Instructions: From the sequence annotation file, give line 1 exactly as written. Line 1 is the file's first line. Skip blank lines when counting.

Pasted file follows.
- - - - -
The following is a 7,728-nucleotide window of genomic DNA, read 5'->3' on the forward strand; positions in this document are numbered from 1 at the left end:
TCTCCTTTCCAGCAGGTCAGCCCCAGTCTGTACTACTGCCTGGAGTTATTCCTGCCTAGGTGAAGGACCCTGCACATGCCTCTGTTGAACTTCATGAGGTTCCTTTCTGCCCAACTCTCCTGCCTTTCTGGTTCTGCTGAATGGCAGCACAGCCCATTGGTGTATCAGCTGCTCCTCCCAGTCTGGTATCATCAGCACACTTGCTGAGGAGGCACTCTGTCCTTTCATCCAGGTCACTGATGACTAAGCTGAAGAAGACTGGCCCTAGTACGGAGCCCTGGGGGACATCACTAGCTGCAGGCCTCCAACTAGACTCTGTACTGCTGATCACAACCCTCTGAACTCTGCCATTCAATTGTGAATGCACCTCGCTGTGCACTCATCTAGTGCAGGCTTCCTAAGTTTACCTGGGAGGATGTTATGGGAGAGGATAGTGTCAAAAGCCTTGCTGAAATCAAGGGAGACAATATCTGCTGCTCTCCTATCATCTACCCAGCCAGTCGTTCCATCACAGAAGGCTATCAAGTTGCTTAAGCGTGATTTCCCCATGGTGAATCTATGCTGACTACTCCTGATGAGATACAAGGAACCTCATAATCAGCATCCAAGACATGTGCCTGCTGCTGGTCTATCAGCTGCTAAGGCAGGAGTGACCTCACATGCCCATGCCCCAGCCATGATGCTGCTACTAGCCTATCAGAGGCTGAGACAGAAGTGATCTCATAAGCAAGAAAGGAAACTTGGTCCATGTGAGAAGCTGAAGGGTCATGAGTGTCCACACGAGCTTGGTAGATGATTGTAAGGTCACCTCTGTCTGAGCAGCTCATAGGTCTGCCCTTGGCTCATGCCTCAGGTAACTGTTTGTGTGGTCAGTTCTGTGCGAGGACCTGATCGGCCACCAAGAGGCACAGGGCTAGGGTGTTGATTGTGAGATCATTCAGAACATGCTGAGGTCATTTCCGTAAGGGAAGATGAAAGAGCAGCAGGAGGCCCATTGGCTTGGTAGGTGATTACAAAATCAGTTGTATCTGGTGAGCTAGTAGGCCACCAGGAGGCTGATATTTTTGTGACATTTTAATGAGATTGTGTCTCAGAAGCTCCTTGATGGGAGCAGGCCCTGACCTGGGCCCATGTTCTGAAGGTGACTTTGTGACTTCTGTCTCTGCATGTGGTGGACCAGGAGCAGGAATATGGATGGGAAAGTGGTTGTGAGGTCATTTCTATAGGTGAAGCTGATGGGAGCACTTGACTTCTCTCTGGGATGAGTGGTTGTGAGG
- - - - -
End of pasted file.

The following is a 7,728-nucleotide window of genomic DNA, read 5'->3' on the forward strand; positions in this document are numbered from 1 at the left end: